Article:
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Solo Piano - Released March 30, 2010 | Chandos
Hi-Res Booklet Distinctions 5 de Diapason - Choc de Classica - Choc Classica de l'année - Hi-Res Audio
Perhaps one of classical music's least noted but most important stories of the new millennium has been the profusion of recordings of Haydn's keyboard sonatas, each as different from the others as are the major schools of playing Beethoven, if not more so. Part of the reason for the variety is that, as French pianist Jean-Efflam Bavouzet points out here, Haydn's manuscripts contained very little in the way of interpretive markings, leaving the field open for future performers and editors. Bavouzet, operating in the sonically superb environment of Suffolk, England's Potton Hall and playing a modern Yamaha, nevertheless adopts the fruits of historical research in his approach. He takes the repeats and heavily ornaments them, without, however, drawing attention to himself in the process. More generally, his tone is clean, very quiet, and rather harpsichord-like. In the slow movements of these four middle-period sonatas he's low-key indeed, but his playing holds up under attentive listening; his playing successfully draws the listener into an intimate space. Bavouzet's readings generally have the sort of Haydn X factor that leaves the listener completely unsure of what's coming next. Strongly recommended and whets the appetite for other albums in the occasional series that Bavouzet promises is coming.
Symphonic Music - Released November 18, 2008 | Chandos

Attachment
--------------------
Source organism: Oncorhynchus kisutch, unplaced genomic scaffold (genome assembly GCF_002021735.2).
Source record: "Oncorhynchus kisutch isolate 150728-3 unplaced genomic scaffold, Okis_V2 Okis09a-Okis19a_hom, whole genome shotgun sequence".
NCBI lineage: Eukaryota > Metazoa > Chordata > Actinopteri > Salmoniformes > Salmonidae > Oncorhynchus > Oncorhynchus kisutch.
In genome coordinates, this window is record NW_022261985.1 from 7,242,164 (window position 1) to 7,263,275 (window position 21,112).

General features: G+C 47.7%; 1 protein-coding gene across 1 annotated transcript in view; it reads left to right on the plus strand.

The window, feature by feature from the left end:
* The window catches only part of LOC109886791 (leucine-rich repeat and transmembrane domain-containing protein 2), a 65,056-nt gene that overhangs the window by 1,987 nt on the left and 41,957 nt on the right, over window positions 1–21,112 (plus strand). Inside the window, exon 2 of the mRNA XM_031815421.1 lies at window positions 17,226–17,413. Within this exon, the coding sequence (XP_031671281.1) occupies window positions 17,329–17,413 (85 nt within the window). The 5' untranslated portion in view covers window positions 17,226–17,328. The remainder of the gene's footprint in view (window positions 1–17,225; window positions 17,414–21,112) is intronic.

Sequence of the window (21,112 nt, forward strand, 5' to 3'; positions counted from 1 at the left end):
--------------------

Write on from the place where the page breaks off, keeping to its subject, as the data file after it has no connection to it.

Hi-Res Booklet Distinctions 4 étoiles du Monde de la Musique - Hi-Res Audio
The revival in performances of the early Italian-Austrian symphony at first bypassed Wolfgang Amadeus Mozart's father Leopold, and all the pieces on this disc are receiving their first recordings. Leopold was well known as a symphonist on his own before his son came on the scene. Chronological control over his output has not yet been fully achieved, but the music heard here was likely composed in the 1750s and 1760s. As such, it arose during a time when the symphony coexisted with a host of other multi-movement instrumental genres, which could vary in terms of both forces and function. One of these "symphonies" was labeled as a "parthia," a serenade-like form possibly related to the Feldparthie and intended to evoke a military or hunting atmosphere. That work, here labeled the Symphony (Partia) in C major, C 4, has a lazy noctural atmosphere and actually seems less characteristic of outdoor music than several of the other symphonies, which have active horn parts. This probably shows only that publishers of the day slapped onto pieces whatever title suited them. The key point is that Leopold Mozart composed fluently in a variety of early symphony types and seems to have used their basic ideas (opening fanfares, solo violin parts in minuets, and a fugal finale all occur along the way here) in something other than purely functional ways. There is no way to be sure about this, inasmuch as little is known of Leopold's career, but the implications of this variety for an understanding of Wolfgang's training are rich: part of the greatness of Wolfgang's music lies in his ability to expand a seemingly generic core into something really unusual. This CD gives listeners an excellent taste of the issues. The music is all sunny and pleasant in the way characteristic of the age, and even listeners completely unacquainted with the early Classical-period symphony will enjoy it. The modern-instrument London Mozart players under Matthias Bamert deal well with the varied textures of the music, executing details like horn trills without flinching, but the combination of a fairly large chamber orchestra and harsh church sound results in string passages that are not quite as silky as one would wish. This is nevertheless recommended as a good place to begin for those who want to grapple with just what it was that Wolfgang Amadeus Mozart heard when he was little, and how it shaped him.